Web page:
Sunday, September 25, 2011

Occupy Wall Street

A running log of events in the Occupy Wall Street movement.

Economist Dean Baker makes an extremely good point about the mocking NY Times piece on the protests:

The NYT used its news section to mock critics of Wall Street. It presented the comments of some of the people protesting Wall Street. While the people quoted in this article do appear to be confused about the role of the financial industry in the economy, the paper would have no difficulty finding articulate critics of the financial industry.

For example, it could present the views of Nobel prize winning economist Joe Stiglitz. Or, it could present the views of Nobel prize winning economist, and NYT columnist, Paul Krugman. Or could interview Simon Johnson, a former chief economist at the International Monetary Fund.

Are lefties doing as much as they can to help the movement?

It's no secret that the protesters on Wall Street are actively being marginalized by the press. Of course, it's also no secret that the protesters themselves are doing an effective job of self-marginalization as well through a lack of focus on media management, goal orientation and message coordination. One of the challenges of the protest movement on the left is resistance to the forms of coordinated discipline that maximize the efficacy of group action.

But this also isn't exactly the fault of the protesters. The reality is that labor orgs, Democratic clubs and central committees and other left-leaning organizations should be putting the full weight of their money, messaging and organaizing capacity into a directly anti-wall street movement. In the absence of that, particularly in New York, the action is left to a ragtag bunch of college kids and disparate activists with little in the way of media skills and organizational experience.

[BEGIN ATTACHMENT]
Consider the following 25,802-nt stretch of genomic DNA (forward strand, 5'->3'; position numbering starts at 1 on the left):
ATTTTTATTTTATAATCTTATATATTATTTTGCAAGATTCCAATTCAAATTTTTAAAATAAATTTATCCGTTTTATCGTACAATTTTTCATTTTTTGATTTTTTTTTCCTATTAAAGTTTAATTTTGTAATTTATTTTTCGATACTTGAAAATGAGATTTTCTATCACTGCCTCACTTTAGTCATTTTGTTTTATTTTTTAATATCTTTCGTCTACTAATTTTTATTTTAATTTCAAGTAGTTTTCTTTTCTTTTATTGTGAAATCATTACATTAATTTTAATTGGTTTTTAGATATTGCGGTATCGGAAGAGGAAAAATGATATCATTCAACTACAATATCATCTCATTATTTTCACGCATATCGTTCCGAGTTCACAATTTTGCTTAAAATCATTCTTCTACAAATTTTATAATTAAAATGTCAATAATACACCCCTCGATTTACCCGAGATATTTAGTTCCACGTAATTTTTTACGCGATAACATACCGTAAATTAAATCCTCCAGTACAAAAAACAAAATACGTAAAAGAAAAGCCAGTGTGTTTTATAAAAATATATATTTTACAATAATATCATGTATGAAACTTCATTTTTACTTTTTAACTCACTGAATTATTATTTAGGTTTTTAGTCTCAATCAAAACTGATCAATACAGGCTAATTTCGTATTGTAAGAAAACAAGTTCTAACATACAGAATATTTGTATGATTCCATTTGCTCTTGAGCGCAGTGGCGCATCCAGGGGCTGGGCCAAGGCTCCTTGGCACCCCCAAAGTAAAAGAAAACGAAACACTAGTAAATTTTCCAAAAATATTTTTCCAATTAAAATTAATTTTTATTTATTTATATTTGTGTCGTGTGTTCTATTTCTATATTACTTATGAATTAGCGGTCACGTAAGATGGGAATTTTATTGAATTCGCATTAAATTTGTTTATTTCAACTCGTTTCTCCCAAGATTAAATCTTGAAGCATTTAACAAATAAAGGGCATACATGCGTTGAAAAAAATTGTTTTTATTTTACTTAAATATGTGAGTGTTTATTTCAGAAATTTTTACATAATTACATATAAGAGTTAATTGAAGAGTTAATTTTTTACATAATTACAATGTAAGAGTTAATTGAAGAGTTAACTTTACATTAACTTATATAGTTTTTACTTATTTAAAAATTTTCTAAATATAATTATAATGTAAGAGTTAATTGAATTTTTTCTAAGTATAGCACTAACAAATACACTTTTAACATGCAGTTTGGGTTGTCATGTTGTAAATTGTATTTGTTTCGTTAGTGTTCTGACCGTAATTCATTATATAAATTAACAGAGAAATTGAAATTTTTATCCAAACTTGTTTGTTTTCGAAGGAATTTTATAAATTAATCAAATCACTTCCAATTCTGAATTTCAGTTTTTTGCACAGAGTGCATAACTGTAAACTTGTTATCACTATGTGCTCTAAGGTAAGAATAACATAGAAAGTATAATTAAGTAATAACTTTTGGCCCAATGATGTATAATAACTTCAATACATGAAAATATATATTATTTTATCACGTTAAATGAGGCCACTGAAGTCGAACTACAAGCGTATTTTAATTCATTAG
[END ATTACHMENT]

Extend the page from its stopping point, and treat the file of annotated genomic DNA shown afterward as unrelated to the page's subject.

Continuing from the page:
President Obama and the war on the middle class

The war against the middle class has been a relatively silent one until now. For decades, certain corporate interests and their influence peddlers in Washington (both lobbyists and politicians alike) have orchestrated a stealth ambush targeted at the core of American society. By and large, outside of high-information circles, the legislative actions that filled their coffers at the expense of middle class wallets went largely undetected by most Americans.

Saturday, September 10, 2011

Obama’s proposal

We got ourselves some vigorous criticism from one of our "usual suspects" and we have ourselves a warning about how Obama intends to pay for the new stimulus (Not at all clear as to why, but President Obama is avoiding using the term "stimulus").

The news about how the debt-ceiling debacle was perceived by the public is that, as a sheer, unmitigated disaster, it ranks a bit below Hurricane Katrina/flooding of New Orleans and just a hair above Iraq's inavsion of Kuwait in 1991. Personally,  I regard that as extremely good news because that means that Obama is likely to avoid that sort of complete collapse/surrender in the upcoming negotiations over how much of his proposal to put into law.

And sure enough, the President is reacting to House Majority Leader Eric Cantor's plea "The message was: either accept my package as it is, or I will take it to the American people. I would say that that’s the wrong approach." by taking his case directly to Cantor's own district, telling citizens to contact Congress and demand quick action.

Economists are generally happy about the plan and what's really, REALLY cool is that the White House is refusing to make preemptive concessions!